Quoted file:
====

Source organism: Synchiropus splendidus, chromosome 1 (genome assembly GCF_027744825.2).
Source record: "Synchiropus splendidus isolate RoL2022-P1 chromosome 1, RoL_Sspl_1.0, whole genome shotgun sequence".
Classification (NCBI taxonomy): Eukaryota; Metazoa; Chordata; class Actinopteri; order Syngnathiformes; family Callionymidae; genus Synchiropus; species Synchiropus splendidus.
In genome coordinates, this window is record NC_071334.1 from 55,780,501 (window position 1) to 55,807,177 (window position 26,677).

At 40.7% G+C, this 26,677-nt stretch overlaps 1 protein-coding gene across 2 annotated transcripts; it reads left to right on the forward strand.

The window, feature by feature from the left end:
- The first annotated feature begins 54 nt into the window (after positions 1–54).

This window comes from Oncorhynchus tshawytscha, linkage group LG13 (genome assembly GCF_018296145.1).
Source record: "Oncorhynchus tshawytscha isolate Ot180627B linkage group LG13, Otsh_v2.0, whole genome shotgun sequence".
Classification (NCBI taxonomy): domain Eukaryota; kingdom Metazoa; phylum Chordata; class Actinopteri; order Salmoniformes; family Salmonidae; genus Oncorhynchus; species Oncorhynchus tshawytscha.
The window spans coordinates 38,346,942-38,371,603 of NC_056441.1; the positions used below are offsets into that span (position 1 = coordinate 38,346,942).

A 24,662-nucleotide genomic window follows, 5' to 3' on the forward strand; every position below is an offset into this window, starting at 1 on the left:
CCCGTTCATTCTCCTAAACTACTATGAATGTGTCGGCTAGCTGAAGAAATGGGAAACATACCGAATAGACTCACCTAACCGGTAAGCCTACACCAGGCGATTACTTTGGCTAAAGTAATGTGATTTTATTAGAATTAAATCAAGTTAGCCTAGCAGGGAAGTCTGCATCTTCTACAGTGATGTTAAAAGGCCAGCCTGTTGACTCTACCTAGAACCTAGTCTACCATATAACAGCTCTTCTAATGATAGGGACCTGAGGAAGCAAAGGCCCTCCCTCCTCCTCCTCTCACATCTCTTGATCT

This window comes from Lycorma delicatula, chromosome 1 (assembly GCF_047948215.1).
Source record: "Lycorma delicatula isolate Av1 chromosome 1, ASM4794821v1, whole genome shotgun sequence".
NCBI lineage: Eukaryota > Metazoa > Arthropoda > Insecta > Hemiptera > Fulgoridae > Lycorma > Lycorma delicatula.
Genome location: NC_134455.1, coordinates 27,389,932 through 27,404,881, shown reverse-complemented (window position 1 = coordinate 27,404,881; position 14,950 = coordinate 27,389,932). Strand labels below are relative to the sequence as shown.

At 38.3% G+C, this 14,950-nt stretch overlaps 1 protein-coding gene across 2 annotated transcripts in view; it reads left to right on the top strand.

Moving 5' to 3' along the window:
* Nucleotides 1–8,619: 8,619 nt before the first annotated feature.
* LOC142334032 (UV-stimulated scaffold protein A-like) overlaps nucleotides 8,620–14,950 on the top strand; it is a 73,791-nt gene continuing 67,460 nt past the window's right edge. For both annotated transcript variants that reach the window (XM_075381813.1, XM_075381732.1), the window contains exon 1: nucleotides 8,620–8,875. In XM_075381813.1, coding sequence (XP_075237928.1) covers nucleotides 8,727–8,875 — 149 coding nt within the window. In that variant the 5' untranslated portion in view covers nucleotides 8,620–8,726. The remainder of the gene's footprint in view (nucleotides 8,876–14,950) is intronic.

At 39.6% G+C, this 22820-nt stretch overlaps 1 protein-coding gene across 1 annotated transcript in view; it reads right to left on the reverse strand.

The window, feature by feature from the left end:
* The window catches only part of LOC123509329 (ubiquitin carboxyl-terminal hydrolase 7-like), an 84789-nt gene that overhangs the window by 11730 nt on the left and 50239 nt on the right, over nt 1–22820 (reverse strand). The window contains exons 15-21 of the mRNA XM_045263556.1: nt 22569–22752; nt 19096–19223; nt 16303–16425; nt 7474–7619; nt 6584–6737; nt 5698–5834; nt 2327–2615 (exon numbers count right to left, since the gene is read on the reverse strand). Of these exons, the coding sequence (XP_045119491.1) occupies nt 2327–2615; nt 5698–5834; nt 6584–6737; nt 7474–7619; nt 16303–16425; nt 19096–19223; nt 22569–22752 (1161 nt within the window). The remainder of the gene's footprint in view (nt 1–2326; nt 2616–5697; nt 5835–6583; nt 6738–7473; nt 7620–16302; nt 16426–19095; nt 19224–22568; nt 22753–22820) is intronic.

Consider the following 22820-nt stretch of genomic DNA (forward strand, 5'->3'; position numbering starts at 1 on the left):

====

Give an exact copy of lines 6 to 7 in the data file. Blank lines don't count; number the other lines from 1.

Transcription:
The window, feature by feature from the left end:
- The first annotated feature begins 54 nt into the window (after positions 1–54).